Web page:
One of the most important actions in which Hopehood was engaged was
that against Salmon Falls in New Hampshire, which is minutely detailed by
Charlevoix, from whose history we translate as follows. Three expeditions had
been set on foot by Governor Frontenac, the troops for which had been raised
at three places, Montreal, Three Rivers, and Quebeck. Those raised at
Three Rivers were ordered against New England ; and such was the insig-
nificance of that place, that but 52 men could be raised, including 5 Algon-
quins and 20 Sokokis : these Indians had lately returned from an eastern
expedition. They had at their head one of the officers of the colony, to

* Manuscript letter written at the time by Church, and sent to Governor Hinckley of
Plimouth.

f Harris, in his Voyages, ii. 302, who says he was a Huron ; but as he cites no authorities,
we know not how he came bv his information.



CHAP. VIII.] HOPEHOOD. DESTRUCTION OF SALMON FALLS. 301

whom could be intrusted the execution of an enterprise of such a nature,
with the greatest confidence ; such is the testimony which Count Frontenac
gave in a letter which he wrote at the time to M. de Seignelay. That officer
was the Sieur Hertel. In the small company which he commanded, he had
three of his sons and two of his nephews ; viz. The Sieur Crevier, Lord
of S. Fmnrois, and the Sieur Gatineau.

He left Three Rivers the 28 January 1690, proceeding directly south into
the country, leaving Lake Champlain to his left, then turning to the east, and
after a long and rugged march he arrived on the 27 * March, near Salmon
Falls,f which he had reconnoitred by his spies. He then divided his men
into three companies ; the first, composed of 15 men, was ordered to attack
a large fortified house. The second, consisting of 11 men, was ordered to
seize upon a ibrt, defended by four bastions. The third, which Hertel com-
manded in person, marched to attack a still greater fort, which was defended
by cannon. All was executed with a conduct and bravery which astonished
the English, who made at first stout resistance ; but they could not with-
stand the fire of the assailants: the bravest were cut to pieces, \ and the
rest, to the number of 54, were made prisoners of war. It cost the victors
but one Frenchman, who had his thigh broken, and who died the next day :
27 houses were reduced to ashes, and 2000 domestic animals perished in
the barns, which had been set on fire.

Salmon Falls was but six leagues from a great town called Pascataqua.|j
from whence men enough might be sent to swallow up Hertel, and cut off
his retreat. In fact, upon the evening of the same day two savages gave
notice that 200 H English were advancing to attack them. Hertel expected
it, and had taken his measures to frustrate those of his enemy. He drew
up his men in order of battle upon the edge of a river,** over which there
was a very narrow bridge, one extremity of which he had secured, and it
was impossible for the English to come upon him at any other point. They,
however, attempted it, despising the small numbers of the French, whom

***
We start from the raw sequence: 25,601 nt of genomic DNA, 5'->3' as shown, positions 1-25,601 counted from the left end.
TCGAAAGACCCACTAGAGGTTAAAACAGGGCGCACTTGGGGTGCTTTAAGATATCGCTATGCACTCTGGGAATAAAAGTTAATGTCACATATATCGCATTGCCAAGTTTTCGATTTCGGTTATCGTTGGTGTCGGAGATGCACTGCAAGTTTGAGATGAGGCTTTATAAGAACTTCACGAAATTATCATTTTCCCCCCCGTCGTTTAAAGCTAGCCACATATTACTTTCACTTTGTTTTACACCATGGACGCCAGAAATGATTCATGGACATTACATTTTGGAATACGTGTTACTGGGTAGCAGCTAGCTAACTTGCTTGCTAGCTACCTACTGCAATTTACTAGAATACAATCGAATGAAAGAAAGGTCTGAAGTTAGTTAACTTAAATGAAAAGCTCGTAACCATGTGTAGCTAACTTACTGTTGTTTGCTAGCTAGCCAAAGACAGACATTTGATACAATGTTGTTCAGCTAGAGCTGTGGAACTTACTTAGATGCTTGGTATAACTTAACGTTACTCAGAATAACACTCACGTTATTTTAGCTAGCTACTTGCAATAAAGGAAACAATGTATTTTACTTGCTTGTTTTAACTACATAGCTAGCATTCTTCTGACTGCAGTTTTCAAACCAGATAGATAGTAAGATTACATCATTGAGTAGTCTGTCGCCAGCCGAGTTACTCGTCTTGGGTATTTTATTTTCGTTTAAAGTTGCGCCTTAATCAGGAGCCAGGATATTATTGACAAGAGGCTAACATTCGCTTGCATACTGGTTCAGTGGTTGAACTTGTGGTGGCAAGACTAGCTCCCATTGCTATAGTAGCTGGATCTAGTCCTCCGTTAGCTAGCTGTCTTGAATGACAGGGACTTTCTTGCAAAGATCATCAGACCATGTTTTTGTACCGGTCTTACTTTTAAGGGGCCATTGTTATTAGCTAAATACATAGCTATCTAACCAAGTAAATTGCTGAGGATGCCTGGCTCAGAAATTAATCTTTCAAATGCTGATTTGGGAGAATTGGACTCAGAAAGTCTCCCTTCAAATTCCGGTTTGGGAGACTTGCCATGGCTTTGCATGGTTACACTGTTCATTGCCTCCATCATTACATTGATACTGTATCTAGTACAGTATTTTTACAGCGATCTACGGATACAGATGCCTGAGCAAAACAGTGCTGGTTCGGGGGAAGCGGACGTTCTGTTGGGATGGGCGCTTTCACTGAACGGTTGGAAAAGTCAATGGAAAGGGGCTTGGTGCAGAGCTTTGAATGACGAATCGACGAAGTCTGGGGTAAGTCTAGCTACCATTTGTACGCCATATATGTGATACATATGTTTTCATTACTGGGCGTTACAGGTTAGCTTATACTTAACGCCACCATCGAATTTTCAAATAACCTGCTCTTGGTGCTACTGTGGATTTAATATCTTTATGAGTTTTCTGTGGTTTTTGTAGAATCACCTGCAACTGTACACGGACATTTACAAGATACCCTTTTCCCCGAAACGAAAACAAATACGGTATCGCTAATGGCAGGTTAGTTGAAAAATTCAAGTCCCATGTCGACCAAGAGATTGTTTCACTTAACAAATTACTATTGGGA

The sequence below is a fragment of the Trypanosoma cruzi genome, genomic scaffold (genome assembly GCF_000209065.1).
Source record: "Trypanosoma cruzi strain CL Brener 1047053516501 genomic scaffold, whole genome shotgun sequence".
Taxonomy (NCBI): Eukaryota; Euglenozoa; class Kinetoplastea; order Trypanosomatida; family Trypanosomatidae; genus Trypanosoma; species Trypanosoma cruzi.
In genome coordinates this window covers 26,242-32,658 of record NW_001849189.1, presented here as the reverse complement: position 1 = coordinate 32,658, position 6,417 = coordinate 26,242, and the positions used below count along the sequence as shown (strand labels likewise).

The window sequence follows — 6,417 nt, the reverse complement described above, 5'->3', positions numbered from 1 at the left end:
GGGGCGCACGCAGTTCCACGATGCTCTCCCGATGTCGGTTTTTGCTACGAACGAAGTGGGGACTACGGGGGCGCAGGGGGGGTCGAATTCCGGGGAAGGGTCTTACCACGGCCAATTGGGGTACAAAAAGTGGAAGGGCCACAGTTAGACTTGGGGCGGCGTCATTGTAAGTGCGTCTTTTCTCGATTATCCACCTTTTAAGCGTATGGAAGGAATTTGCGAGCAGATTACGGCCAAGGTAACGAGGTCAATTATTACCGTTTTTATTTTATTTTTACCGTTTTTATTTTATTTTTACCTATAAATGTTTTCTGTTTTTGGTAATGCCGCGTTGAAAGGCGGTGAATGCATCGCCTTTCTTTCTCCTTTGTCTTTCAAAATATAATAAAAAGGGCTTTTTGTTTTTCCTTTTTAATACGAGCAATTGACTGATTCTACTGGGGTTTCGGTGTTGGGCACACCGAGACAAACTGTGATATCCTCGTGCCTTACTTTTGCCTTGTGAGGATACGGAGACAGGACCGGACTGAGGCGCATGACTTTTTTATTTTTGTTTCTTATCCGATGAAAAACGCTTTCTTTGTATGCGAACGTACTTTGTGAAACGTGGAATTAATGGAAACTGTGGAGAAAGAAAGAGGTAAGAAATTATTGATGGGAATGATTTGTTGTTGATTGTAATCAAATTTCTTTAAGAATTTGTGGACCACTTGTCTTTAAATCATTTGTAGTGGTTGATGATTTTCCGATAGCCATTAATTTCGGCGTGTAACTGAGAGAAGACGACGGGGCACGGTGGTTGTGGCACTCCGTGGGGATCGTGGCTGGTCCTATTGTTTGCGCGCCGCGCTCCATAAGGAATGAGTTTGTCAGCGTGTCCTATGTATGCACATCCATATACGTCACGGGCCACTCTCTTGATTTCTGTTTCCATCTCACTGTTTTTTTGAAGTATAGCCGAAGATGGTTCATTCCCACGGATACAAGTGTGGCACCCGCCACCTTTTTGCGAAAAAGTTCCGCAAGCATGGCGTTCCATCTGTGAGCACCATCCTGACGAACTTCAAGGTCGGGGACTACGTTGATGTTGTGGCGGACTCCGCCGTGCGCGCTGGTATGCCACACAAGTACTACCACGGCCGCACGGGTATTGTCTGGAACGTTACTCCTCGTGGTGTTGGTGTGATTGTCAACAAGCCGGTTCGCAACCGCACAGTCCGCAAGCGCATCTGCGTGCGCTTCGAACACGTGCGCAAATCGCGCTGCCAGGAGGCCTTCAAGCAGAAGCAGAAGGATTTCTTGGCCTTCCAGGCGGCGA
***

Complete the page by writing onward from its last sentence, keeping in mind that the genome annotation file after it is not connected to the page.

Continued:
they engaged with great confidence. Hertel suffered them to advance with-
out firing a gun, and all at once fell upon them, sword in hand ; 8 were
killed and 10 wounded in the first shock, and the rest fled with precipita-
tion, ff He lost in this encounter the brave Crevier, his nephew, and one of
the Sokokis. La Fresniere, his elder son, was shot in the knee ; the scar of
which wound he bore for 50 years. \\

As Hertel was returning to Canada, he fell in with another party of his
countrymen, which proved to be that raised at Quebec, before mentioned,
under M. de Portneuf, \\ || and with him agreed upon an expedition against

* Belknap, Hist. N. H. i. 132. following- Mather, Magnalia, vii. 68, dates this affair 18
March : there is in reality no error, allowing 1 for the difference of style, (except one day j) the
English not yet having adopted the Gregorian method, which the French had. See BOOK II.
CAP. II.

t Pres d'une bourgade Angloise. appellee &emenie!s.

t About 30 were killed, according- to Belknap, Hist. N. H. i. 132.

Chadevoix has been misconstrued by some authors, and made to say 2000 head of cattle
were burned. See Williamson, Hist. Maine, i. 619, who probably did not refer to the text of
Charlevoix, or perhaps used an exceptionable translation. " Deux mille pieces de betail peri-
rent dans les etables, ou Uon avoit mis lefeu." Nouvelle France, ii. 51.

|| Sementels n'etoit qu'a six lieues d'une assez grosse bourgade de la Nouvelle Angleterre,
nominee Pescadout. Nouvelle France, ii. 51.

IT " About 140 men." Belknap, ii. 132.

** Wooster's River, in Berwick. Ibid.

ft The English advanced with great intrepidity, and a warm engagement ensued, which
lasted till night, when they retired with the loss of four or five killed. Ibid.



Online LibrarySamuel Gardner DrakeThe aboriginal races of North America; comprising biographical sketches of eminent individuals, and an historical account of the different tribes, from the first discovery of the continent to the present period ... and a copious analytical index → online text (page 52 of 131)